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Discussing the tune “Blackbird”

Discussing the tune "Blackbird"
One of the greats of modern jazz piano today is the American jazz pianist Brad Mehldau. Brad’s made a significant series of recordings - albums - called “The Art of the Trio”.
I think it’s the case that Brad was classically trained. Certainly he brings classical playing into the jazz arena. He’s what I’d call a truly “two-fisted” pianist, in the sense that his left hand has the same facility (in a sense) that his right hand does. Typically, modern jazz pianists tend to use the left hand for chords and the right hand for soloing. So they don’t do so much with the left hand, but Brad Mehldau is capable of doing that and does use that technique in his playing.
He’s been obsessed by one tune which he’s played throughout much of his career and, funnily enough, it’s a pop tune, it’s a Beatle’s tune - Lennon and McCartney tune “Blackbird”. He’s played it over many years. I’ve given you a reference to a trio version - his trio version of “Blackbird”. I have seen on YouTube a solo version of him playing it, but I can’t seem to find it for you now. Maybe it’s been taken off - I don’t know - but have a look for it - maybe it exists. What I’ve done for you is written out a 2 page transcription close to what he plays on the trio album. We’ll look at the first page, first of all.
He bases it very much around - the tune’s in G - he bases it very much around a kind of repeated G figure in the middle of the piano and played by the bass, as well. Let me give you an idea of the role, first of all, of this G. I’m going to play the Intro and the first section which takes us through to the end of the first time bar.
Notice the G is going, pretty much, all the way through the A section - well the introduction and the A section and the first time bar. However, when it gets to the second time bar, there’s definitely a momentary modulation to F - and then you can’t play G any more. When we get to the second time bar it goes like this.
In parenthses in the second time bar, bar (2, 3, 4, 5) 37 and 38, you’ll see I’ve put a phrase which Mehldau plays.
If you go on to page 2. Now, he kind of plays the chords of the tune again but without playing the tune, after he’s got through to the second time bar. If you have a look at - let’s go from the second time bar onto to the second time page - onto the second page.
Then into the jazz - I didn’t play that perfectly well - but I’ve tried to give you as close as I can get to what it is that he’s actually playing in the tune. The structure then is 8 bar introduction, (2, 4, 6) then the tune taken to the first time bar - and it’s all G inflected - then the tune again going to the second time bar which has this very transitory modulation to F and then the tune chords - without the tune - that goes back to the second time bar. Then we go on to the jazz. The jazz is, I think, essentially over the first page, without the introduction.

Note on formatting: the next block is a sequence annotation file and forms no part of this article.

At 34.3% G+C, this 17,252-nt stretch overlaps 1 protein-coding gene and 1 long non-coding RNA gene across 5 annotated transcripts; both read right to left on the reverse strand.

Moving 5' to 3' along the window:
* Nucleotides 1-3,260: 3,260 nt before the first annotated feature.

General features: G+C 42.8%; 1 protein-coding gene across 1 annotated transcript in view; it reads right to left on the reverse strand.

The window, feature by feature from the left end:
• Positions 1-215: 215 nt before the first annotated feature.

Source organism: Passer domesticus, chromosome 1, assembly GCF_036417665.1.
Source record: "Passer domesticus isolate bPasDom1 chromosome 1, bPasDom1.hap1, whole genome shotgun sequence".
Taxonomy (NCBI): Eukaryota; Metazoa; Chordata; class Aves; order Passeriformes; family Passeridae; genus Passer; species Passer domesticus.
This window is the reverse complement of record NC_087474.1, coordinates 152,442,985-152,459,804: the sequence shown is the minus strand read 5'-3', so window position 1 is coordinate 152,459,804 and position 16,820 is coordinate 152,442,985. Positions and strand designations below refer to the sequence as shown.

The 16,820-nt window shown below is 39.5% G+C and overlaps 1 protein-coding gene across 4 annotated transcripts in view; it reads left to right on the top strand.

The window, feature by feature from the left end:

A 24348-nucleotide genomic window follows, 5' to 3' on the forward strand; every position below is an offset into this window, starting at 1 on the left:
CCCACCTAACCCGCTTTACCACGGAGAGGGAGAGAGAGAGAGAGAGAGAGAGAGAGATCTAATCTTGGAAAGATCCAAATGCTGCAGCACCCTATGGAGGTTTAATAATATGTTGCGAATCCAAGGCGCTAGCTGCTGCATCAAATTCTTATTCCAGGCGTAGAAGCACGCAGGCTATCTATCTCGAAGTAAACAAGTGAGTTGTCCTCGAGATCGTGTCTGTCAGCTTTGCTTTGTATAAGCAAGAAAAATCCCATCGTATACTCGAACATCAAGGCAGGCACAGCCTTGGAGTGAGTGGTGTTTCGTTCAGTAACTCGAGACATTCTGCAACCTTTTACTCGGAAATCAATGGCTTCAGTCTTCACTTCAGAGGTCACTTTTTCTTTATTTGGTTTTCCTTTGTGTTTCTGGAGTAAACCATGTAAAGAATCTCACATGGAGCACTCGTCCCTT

So it’s A with the first time bar and then A with the second time bar.
What I really want to do is to play this for you and show you how you can use - when it gets to the improvising - just the pentatonic scale of G. Indeed, the tune pretty much uses those notes with one exception. It goes
In that (2, 4, 5) sixth bar there is a C, but all the other notes belong to the pentatonic scale. You could think of that C just as a mechanism to get you up to the D - you could play a C sharp, I guess, if you wanted to get closer to it. Then you can, more or less, keep the left hand going and improvise over the top using the pentatonic scale.
What he does, in a sense, is compare and contrast that pop-y sound with the jazz sound, so that eventually we get So we do get jazz chords that come in when the rhythm section joins him in the trio version. Let me talk about the end, because he has a particularly interesting Outro. He plays the tune once, I think, takes the Coda sign, then the last 4 bars of the tune are played a few times and then it sort of winds down.
Then I’m not sure what he plays, but something
Then he comes to this Outro, which I have written out for you.
What I have written down is the bass line he plays
and maybe you can do those last 2 bars in octaves sometimes. Then I think he improvises over the top with lines and with chords and then the track fades out during his improvisation. If I play this I like to play it with what I call a a “stop” ending with the hands separated - a bit like this. I’m just going to play the chords G, G over C, C, C sharp
Like this
What I call a “plink” ending, because in the end you go “plink”. And that’s the ending. I think I’ve given you enough ingredients to attempt a solo version of this. I hope the transcription leads you to having some fun with this piece. As I say, maybe try and distinguish between soloing for a bit over the pentatonic scale, and then soloing more over a jazz-inflected scale.

We analyse a transcription I have made of how the American jazz pianist Brad Mehldau plays the Lennon and McCartney tune “Blackbird” in one of his recordings.

You can download the chart for “Blackbird” in PDF format at the bottom of this step.

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